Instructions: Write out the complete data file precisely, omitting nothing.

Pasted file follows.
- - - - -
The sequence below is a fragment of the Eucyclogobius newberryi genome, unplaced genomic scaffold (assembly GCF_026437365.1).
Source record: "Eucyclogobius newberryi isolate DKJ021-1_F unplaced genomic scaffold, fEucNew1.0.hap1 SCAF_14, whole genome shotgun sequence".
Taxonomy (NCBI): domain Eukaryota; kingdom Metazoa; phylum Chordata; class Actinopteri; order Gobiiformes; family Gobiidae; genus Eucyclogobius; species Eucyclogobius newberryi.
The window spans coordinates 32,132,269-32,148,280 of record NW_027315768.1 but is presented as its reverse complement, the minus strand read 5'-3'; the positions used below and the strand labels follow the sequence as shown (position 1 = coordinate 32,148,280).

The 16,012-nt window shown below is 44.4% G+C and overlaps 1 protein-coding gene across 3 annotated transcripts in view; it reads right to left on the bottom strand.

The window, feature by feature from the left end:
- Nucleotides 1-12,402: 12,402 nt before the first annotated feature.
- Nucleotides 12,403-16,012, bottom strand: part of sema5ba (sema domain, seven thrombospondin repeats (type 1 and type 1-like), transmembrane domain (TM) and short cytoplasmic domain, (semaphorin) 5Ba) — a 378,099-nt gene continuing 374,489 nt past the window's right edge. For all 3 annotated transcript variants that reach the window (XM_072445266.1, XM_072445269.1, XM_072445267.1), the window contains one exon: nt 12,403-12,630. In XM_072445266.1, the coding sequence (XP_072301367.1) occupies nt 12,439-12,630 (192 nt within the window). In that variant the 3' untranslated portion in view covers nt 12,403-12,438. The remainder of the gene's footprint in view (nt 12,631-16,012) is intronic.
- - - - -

The sequence below is a fragment of the Eucyclogobius newberryi genome, unplaced genomic scaffold (assembly GCF_026437365.1).
Source record: "Eucyclogobius newberryi isolate DKJ021-1_F unplaced genomic scaffold, fEucNew1.0.hap1 SCAF_14, whole genome shotgun sequence".
Taxonomy (NCBI): domain Eukaryota; kingdom Metazoa; phylum Chordata; class Actinopteri; order Gobiiformes; family Gobiidae; genus Eucyclogobius; species Eucyclogobius newberryi.
The window spans coordinates 32,132,269-32,148,280 of record NW_027315768.1 but is presented as its reverse complement, the minus strand read 5'-3'; the positions used below and the strand labels follow the sequence as shown (position 1 = coordinate 32,148,280).

The 16,012-nt window shown below is 44.4% G+C and overlaps 1 protein-coding gene across 3 annotated transcripts in view; it reads right to left on the bottom strand.

The window, feature by feature from the left end:
- Nucleotides 1-12,402: 12,402 nt before the first annotated feature.
- Nucleotides 12,403-16,012, bottom strand: part of sema5ba (sema domain, seven thrombospondin repeats (type 1 and type 1-like), transmembrane domain (TM) and short cytoplasmic domain, (semaphorin) 5Ba) — a 378,099-nt gene continuing 374,489 nt past the window's right edge. For all 3 annotated transcript variants that reach the window (XM_072445266.1, XM_072445269.1, XM_072445267.1), the window contains one exon: nt 12,403-12,630. In XM_072445266.1, the coding sequence (XP_072301367.1) occupies nt 12,439-12,630 (192 nt within the window). In that variant the 3' untranslated portion in view covers nt 12,403-12,438. The remainder of the gene's footprint in view (nt 12,631-16,012) is intronic.